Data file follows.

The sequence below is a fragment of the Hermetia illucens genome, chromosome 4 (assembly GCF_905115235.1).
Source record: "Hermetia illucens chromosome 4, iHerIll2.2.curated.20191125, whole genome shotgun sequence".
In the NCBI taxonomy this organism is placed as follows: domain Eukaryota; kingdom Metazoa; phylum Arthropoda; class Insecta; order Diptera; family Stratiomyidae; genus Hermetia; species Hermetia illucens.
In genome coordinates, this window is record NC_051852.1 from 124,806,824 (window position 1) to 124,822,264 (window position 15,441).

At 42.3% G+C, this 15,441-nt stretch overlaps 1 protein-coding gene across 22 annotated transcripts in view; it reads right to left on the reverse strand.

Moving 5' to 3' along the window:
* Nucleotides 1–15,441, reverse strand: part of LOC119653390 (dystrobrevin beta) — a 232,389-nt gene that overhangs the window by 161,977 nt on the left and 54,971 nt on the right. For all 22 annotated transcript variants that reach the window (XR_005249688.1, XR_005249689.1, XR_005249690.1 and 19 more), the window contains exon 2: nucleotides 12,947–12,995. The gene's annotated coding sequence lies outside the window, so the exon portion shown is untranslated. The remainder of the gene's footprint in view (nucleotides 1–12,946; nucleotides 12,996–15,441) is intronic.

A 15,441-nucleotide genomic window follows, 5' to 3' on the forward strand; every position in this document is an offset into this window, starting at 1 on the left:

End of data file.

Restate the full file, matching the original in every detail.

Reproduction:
The sequence below is a fragment of the Hermetia illucens genome, chromosome 4 (assembly GCF_905115235.1).
Source record: "Hermetia illucens chromosome 4, iHerIll2.2.curated.20191125, whole genome shotgun sequence".
In the NCBI taxonomy this organism is placed as follows: domain Eukaryota; kingdom Metazoa; phylum Arthropoda; class Insecta; order Diptera; family Stratiomyidae; genus Hermetia; species Hermetia illucens.
In genome coordinates, this window is record NC_051852.1 from 124,806,824 (window position 1) to 124,822,264 (window position 15,441).

At 42.3% G+C, this 15,441-nt stretch overlaps 1 protein-coding gene across 22 annotated transcripts in view; it reads right to left on the reverse strand.

Moving 5' to 3' along the window:
* Nucleotides 1–15,441, reverse strand: part of LOC119653390 (dystrobrevin beta) — a 232,389-nt gene that overhangs the window by 161,977 nt on the left and 54,971 nt on the right. For all 22 annotated transcript variants that reach the window (XR_005249688.1, XR_005249689.1, XR_005249690.1 and 19 more), the window contains exon 2: nucleotides 12,947–12,995. The gene's annotated coding sequence lies outside the window, so the exon portion shown is untranslated. The remainder of the gene's footprint in view (nucleotides 1–12,946; nucleotides 12,996–15,441) is intronic.

A 15,441-nucleotide genomic window follows, 5' to 3' on the forward strand; every position in this document is an offset into this window, starting at 1 on the left: